Just drag and drop the images, and press the processing button. 43 images of size 2000px on the longer side took 5.40 seconds to process. Gif by Dahlia Ambrose

Bonus: Why Not Make A Time Lapse Video?

Another benefit of image stacking is that now you have all the necessary photos to make a time lapse video.

Here's a short video of what you can accomplish with this method of star trail photography: both the time lapse video and the composite trail image are shown here.

Image by Free Nature Stock on Pexels

Some Tips For Better Star Trail Images:

Here are some star trails photography tips for better photographs of star trails:

  • If using a DSLR, make use of the mirror lockup feature as this can reduce camera shake.
  • Turn off image stabilisation on both lens and camera body.
  • Remove any filters off the lens.
  • If including foreground elements in the frame, you can focus at the hyperfocal distance or one third into the scene to have all the elements in the scene and the stars (up to infinity) in focus.
  • You can also focus on the brightest star in the sky by zooming in on liveview. Sometimes this can render your foreground elements slightly out of focus.
  • Always use manual focus for star trail photography so your focus does not change in between shots.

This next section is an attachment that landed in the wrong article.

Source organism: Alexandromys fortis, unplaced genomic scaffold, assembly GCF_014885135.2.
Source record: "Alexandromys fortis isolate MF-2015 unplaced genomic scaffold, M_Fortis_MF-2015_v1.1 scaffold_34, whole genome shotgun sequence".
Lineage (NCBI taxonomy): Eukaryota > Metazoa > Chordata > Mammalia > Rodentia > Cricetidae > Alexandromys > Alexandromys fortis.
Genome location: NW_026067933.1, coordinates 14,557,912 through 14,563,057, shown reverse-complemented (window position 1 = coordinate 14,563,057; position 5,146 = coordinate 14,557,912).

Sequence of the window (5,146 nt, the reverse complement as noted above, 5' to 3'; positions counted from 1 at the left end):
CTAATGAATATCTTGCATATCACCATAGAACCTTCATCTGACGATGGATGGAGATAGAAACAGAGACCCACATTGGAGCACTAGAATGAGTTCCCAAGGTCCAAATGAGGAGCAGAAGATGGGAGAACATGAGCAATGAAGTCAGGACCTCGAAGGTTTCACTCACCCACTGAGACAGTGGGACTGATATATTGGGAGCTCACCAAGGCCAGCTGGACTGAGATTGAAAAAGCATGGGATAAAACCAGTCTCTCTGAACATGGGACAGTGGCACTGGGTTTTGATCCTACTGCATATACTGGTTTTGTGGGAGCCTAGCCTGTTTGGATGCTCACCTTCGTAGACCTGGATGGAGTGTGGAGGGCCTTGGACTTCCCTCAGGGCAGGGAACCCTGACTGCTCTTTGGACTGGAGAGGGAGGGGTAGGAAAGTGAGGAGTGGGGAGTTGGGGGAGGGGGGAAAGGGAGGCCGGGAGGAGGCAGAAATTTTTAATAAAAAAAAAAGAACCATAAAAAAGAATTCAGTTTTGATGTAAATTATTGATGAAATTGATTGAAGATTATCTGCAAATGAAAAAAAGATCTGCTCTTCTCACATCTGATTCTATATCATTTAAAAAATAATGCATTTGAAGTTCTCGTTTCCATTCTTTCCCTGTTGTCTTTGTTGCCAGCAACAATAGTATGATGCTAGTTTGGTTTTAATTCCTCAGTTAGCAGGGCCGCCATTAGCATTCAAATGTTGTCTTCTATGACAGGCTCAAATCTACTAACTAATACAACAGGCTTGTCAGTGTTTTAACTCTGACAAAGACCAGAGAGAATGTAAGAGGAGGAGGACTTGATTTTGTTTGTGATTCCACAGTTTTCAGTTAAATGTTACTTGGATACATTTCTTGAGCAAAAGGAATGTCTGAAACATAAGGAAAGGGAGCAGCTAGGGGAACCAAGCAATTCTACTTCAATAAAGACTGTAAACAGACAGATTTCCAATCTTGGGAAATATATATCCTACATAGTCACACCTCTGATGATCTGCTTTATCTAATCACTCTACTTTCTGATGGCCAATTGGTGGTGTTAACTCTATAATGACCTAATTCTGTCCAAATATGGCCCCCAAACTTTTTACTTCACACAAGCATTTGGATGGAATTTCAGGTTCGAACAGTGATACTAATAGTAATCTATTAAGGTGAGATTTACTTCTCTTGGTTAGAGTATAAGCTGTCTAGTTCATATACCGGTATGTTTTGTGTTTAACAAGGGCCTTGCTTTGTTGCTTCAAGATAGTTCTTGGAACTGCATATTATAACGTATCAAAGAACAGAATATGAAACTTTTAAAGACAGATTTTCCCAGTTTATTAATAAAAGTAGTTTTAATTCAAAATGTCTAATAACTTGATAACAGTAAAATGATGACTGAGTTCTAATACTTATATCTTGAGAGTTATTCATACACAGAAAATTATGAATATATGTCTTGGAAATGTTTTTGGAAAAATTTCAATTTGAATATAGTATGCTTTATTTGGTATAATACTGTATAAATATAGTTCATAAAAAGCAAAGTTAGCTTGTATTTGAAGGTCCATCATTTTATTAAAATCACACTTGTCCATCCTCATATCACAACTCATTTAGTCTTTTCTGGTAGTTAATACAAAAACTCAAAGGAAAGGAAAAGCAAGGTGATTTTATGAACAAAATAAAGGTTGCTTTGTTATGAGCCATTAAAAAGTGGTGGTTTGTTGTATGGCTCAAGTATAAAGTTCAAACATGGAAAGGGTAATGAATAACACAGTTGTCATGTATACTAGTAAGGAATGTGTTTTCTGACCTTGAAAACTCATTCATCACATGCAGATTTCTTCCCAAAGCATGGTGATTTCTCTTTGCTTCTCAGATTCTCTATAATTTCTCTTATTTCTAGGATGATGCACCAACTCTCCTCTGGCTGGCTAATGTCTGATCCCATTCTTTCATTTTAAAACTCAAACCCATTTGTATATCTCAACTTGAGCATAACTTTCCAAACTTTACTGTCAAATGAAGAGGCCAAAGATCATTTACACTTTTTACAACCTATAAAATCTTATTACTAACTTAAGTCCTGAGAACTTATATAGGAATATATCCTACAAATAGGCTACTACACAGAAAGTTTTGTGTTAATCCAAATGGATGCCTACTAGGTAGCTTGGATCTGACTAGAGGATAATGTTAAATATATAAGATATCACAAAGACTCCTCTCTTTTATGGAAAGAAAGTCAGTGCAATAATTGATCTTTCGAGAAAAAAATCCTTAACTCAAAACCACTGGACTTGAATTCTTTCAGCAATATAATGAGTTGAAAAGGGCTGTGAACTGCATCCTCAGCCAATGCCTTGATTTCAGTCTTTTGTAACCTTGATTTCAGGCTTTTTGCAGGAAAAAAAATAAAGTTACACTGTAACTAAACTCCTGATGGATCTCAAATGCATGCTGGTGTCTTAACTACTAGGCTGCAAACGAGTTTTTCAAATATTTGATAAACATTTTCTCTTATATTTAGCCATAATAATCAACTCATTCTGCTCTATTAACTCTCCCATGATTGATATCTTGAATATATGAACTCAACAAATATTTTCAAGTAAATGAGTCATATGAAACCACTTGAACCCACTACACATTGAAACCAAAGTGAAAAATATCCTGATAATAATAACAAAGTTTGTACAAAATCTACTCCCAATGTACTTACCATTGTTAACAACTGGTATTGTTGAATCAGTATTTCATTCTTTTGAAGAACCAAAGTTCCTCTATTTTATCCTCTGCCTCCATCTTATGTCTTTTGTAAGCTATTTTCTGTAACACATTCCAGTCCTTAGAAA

• Instead of just photographing the star trails, make sure to include a beautiful foreground or another subject in the frame for a meaningful and engaging star trail photo.
  • Look for locations with the least amount of light pollution as this can help record more stars and their colours. All stars are not white and some have their own colours like blue, red, orange, yellow.

Note: Use these apps and websites to find dark locations near you.

  • Location scouting during the day and looking for compositions will help you get your way through in the night easily when framing for powerful images.
  • Look for stunning subjects and make use of compositional guidelines to create engaging images of star trails. Some subjects to look out for are abandoned buildings, architectural structures, lighthouses, bridges, lonely trees, windmills, roads, etc.
  • During cold weather, using the lens hood can sometimes delay any condensation processes.